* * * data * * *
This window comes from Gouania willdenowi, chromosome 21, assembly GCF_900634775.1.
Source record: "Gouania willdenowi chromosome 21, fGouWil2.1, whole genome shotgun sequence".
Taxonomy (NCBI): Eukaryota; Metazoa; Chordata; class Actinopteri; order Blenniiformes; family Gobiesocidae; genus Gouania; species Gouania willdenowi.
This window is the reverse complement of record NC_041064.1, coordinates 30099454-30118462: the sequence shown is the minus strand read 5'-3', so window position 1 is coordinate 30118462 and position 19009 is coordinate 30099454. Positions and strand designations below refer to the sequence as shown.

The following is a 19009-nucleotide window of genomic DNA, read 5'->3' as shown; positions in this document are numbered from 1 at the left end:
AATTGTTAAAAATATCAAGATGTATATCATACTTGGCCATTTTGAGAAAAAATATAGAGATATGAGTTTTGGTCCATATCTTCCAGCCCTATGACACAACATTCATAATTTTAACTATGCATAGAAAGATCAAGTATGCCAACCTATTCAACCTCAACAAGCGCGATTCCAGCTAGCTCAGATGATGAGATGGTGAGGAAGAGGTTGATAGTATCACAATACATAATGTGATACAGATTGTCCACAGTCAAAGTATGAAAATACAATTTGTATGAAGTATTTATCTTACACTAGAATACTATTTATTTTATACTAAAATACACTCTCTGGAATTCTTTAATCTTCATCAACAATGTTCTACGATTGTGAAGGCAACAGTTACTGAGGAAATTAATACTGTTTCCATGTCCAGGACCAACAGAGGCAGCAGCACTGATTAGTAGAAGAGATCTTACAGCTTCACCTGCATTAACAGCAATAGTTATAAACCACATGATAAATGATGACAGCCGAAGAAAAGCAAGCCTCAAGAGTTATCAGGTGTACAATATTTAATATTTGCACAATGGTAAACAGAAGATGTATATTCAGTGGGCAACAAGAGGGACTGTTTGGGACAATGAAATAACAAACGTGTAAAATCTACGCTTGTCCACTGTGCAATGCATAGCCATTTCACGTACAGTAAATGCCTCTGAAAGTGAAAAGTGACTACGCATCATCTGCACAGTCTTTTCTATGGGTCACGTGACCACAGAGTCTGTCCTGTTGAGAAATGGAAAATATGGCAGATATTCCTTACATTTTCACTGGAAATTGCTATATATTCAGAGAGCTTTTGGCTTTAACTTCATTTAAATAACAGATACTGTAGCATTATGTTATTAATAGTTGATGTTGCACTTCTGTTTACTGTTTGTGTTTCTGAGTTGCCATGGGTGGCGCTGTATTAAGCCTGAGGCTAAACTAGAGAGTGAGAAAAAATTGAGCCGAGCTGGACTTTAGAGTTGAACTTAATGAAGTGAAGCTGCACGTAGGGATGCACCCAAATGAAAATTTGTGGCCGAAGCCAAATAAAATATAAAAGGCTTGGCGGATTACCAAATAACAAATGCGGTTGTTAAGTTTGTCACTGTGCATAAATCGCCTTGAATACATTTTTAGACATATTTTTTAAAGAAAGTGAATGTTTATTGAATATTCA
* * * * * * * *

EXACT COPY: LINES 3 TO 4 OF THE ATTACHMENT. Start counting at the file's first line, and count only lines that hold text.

Taxonomy (NCBI): Eukaryota; Metazoa; Chordata; class Actinopteri; order Blenniiformes; family Gobiesocidae; genus Gouania; species Gouania willdenowi.
This window is the reverse complement of record NC_041064.1, coordinates 30099454-30118462: the sequence shown is the minus strand read 5'-3', so window position 1 is coordinate 30118462 and position 19009 is coordinate 30099454. Positions and strand designations below refer to the sequence as shown.